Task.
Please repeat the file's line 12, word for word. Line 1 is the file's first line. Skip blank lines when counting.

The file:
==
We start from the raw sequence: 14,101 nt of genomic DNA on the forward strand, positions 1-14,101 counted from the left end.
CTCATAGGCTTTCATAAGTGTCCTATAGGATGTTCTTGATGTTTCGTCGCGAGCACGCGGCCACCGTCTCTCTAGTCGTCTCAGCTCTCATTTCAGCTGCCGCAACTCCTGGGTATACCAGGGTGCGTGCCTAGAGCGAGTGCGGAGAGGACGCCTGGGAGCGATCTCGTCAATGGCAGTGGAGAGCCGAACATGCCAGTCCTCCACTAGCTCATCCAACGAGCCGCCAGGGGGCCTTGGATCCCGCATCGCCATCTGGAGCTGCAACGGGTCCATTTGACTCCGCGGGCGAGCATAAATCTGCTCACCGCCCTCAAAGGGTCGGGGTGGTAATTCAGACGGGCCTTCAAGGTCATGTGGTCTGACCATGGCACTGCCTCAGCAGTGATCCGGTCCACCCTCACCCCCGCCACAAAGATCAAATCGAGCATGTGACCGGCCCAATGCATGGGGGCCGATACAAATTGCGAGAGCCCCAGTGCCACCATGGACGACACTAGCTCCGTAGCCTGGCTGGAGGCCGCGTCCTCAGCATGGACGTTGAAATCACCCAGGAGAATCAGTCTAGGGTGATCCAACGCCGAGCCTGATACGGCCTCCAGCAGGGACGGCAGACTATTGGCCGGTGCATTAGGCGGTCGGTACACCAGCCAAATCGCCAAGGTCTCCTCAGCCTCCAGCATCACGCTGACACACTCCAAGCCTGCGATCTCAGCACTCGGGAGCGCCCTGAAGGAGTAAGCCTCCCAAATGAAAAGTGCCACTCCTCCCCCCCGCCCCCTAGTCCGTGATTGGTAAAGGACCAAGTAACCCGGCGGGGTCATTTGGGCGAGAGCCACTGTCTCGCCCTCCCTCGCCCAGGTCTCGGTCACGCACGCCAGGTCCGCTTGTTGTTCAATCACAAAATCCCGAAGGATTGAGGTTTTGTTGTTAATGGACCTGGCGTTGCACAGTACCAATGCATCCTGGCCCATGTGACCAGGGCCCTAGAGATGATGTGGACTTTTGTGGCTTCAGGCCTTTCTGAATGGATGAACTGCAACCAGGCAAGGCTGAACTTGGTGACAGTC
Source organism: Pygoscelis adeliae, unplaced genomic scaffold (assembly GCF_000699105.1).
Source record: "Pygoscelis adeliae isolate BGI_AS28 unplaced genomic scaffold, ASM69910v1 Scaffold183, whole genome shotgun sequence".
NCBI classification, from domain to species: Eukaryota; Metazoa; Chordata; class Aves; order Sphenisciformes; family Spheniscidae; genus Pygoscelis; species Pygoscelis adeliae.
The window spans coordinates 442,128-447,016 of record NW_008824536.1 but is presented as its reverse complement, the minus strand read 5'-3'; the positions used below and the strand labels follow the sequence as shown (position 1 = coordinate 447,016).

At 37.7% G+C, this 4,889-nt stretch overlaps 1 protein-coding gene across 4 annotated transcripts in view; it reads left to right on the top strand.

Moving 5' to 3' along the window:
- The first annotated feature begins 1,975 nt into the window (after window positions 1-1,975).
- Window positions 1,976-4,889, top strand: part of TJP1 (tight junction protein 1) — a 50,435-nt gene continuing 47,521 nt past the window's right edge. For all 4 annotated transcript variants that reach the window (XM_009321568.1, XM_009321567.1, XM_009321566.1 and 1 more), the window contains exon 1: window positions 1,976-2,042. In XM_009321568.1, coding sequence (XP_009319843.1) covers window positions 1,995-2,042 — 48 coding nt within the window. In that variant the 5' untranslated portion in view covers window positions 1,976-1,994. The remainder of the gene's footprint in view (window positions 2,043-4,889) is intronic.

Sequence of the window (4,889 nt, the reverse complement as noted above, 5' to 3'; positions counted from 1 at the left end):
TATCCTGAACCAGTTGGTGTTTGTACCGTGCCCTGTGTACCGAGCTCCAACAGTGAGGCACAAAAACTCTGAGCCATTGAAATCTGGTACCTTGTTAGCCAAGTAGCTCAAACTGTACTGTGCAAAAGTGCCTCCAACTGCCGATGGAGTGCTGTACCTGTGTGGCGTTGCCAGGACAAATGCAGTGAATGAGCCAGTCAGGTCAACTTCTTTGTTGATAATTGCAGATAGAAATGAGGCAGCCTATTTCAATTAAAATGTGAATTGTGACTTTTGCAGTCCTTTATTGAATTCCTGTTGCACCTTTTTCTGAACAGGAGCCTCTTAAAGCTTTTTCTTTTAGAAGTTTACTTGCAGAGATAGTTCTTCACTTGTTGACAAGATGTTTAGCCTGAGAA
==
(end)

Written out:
TATCCTGAACCAGTTGGTGTTTGTACCGTGCCCTGTGTACCGAGCTCCAACAGTGAGGCACAAAAACTCTGAGCCATTGAAATCTGGTACCTTGTTAGCCAAGTAGCTCAAACTGTACTGTGCAAAAGTGCCTCCAACTGCCGATGGAGTGCTGTACCTGTGTGGCGTTGCCAGGACAAATGCAGTGAATGAGCCAGTCAGGTCAACTTCTTTGTTGATAATTGCAGATAGAAATGAGGCAGCCTATTTCAATTAAAATGTGAATTGTGACTTTTGCAGTCCTTTATTGAATTCCTGTTGCACCTTTTTCTGAACAGGAGCCTCTTAAAGCTTTTTCTTTTAGAAGTTTACTTGCAGAGATAGTTCTTCACTTGTTGACAAGATGTTTAGCCTGAGAA